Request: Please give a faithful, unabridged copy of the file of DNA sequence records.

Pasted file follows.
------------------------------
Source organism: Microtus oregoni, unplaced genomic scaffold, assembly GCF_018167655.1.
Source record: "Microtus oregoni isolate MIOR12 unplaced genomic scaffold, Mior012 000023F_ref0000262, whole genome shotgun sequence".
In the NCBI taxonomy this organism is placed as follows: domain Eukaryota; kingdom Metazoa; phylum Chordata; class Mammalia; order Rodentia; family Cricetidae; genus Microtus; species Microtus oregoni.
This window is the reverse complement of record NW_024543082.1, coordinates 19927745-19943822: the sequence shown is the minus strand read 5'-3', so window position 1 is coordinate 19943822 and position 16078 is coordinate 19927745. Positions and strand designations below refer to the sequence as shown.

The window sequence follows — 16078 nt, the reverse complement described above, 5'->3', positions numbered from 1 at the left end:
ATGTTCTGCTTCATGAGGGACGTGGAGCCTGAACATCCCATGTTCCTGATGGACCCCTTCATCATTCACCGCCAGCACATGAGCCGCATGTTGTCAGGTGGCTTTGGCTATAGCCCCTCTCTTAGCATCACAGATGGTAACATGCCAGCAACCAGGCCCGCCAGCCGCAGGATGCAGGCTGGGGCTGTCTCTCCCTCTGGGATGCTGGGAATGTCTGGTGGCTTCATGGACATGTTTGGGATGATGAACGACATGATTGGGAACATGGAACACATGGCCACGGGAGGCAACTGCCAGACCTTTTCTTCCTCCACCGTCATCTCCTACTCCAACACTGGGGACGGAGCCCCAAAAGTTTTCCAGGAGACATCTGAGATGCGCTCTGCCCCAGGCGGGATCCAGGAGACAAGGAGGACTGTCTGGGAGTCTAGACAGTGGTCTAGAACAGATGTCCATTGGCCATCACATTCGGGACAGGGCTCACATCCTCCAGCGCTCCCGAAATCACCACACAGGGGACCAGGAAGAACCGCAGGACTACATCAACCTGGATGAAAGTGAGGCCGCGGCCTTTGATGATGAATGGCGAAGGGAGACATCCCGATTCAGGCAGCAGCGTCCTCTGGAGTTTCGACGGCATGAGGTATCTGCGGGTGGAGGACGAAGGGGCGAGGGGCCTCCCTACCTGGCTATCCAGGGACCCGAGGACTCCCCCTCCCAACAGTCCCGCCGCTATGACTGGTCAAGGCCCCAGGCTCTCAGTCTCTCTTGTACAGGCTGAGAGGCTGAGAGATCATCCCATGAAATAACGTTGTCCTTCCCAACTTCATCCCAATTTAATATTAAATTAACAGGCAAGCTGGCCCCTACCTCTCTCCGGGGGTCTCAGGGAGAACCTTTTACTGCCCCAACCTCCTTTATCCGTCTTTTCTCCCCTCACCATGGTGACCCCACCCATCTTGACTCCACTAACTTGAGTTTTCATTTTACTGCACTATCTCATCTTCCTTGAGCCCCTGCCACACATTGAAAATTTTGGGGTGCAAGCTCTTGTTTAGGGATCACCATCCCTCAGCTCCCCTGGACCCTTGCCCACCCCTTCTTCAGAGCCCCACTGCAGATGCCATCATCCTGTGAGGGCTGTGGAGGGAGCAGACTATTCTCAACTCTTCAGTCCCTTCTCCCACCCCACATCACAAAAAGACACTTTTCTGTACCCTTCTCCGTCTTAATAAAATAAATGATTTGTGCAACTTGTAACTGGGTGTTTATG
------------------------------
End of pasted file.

Source organism: Microtus oregoni, unplaced genomic scaffold, assembly GCF_018167655.1.
Source record: "Microtus oregoni isolate MIOR12 unplaced genomic scaffold, Mior012 000023F_ref0000262, whole genome shotgun sequence".
In the NCBI taxonomy this organism is placed as follows: domain Eukaryota; kingdom Metazoa; phylum Chordata; class Mammalia; order Rodentia; family Cricetidae; genus Microtus; species Microtus oregoni.
This window is the reverse complement of record NW_024543082.1, coordinates 19927745-19943822: the sequence shown is the minus strand read 5'-3', so window position 1 is coordinate 19943822 and position 16078 is coordinate 19927745. Positions and strand designations below refer to the sequence as shown.

The window sequence follows — 16078 nt, the reverse complement described above, 5'->3', positions numbered from 1 at the left end:
ATGTTCTGCTTCATGAGGGACGTGGAGCCTGAACATCCCATGTTCCTGATGGACCCCTTCATCATTCACCGCCAGCACATGAGCCGCATGTTGTCAGGTGGCTTTGGCTATAGCCCCTCTCTTAGCATCACAGATGGTAACATGCCAGCAACCAGGCCCGCCAGCCGCAGGATGCAGGCTGGGGCTGTCTCTCCCTCTGGGATGCTGGGAATGTCTGGTGGCTTCATGGACATGTTTGGGATGATGAACGACATGATTGGGAACATGGAACACATGGCCACGGGAGGCAACTGCCAGACCTTTTCTTCCTCCACCGTCATCTCCTACTCCAACACTGGGGACGGAGCCCCAAAAGTTTTCCAGGAGACATCTGAGATGCGCTCTGCCCCAGGCGGGATCCAGGAGACAAGGAGGACTGTCTGGGAGTCTAGACAGTGGTCTAGAACAGATGTCCATTGGCCATCACATTCGGGACAGGGCTCACATCCTCCAGCGCTCCCGAAATCACCACACAGGGGACCAGGAAGAACCGCAGGACTACATCAACCTGGATGAAAGTGAGGCCGCGGCCTTTGATGATGAATGGCGAAGGGAGACATCCCGATTCAGGCAGCAGCGTCCTCTGGAGTTTCGACGGCATGAGGTATCTGCGGGTGGAGGACGAAGGGGCGAGGGGCCTCCCTACCTGGCTATCCAGGGACCCGAGGACTCCCCCTCCCAACAGTCCCGCCGCTATGACTGGTCAAGGCCCCAGGCTCTCAGTCTCTCTTGTACAGGCTGAGAGGCTGAGAGATCATCCCATGAAATAACGTTGTCCTTCCCAACTTCATCCCAATTTAATATTAAATTAACAGGCAAGCTGGCCCCTACCTCTCTCCGGGGGTCTCAGGGAGAACCTTTTACTGCCCCAACCTCCTTTATCCGTCTTTTCTCCCCTCACCATGGTGACCCCACCCATCTTGACTCCACTAACTTGAGTTTTCATTTTACTGCACTATCTCATCTTCCTTGAGCCCCTGCCACACATTGAAAATTTTGGGGTGCAAGCTCTTGTTTAGGGATCACCATCCCTCAGCTCCCCTGGACCCTTGCCCACCCCTTCTTCAGAGCCCCACTGCAGATGCCATCATCCTGTGAGGGCTGTGGAGGGAGCAGACTATTCTCAACTCTTCAGTCCCTTCTCCCACCCCACATCACAAAAAGACACTTTTCTGTACCCTTCTCCGTCTTAATAAAATAAATGATTTGTGCAACTTGTAACTGGGTGTTTATG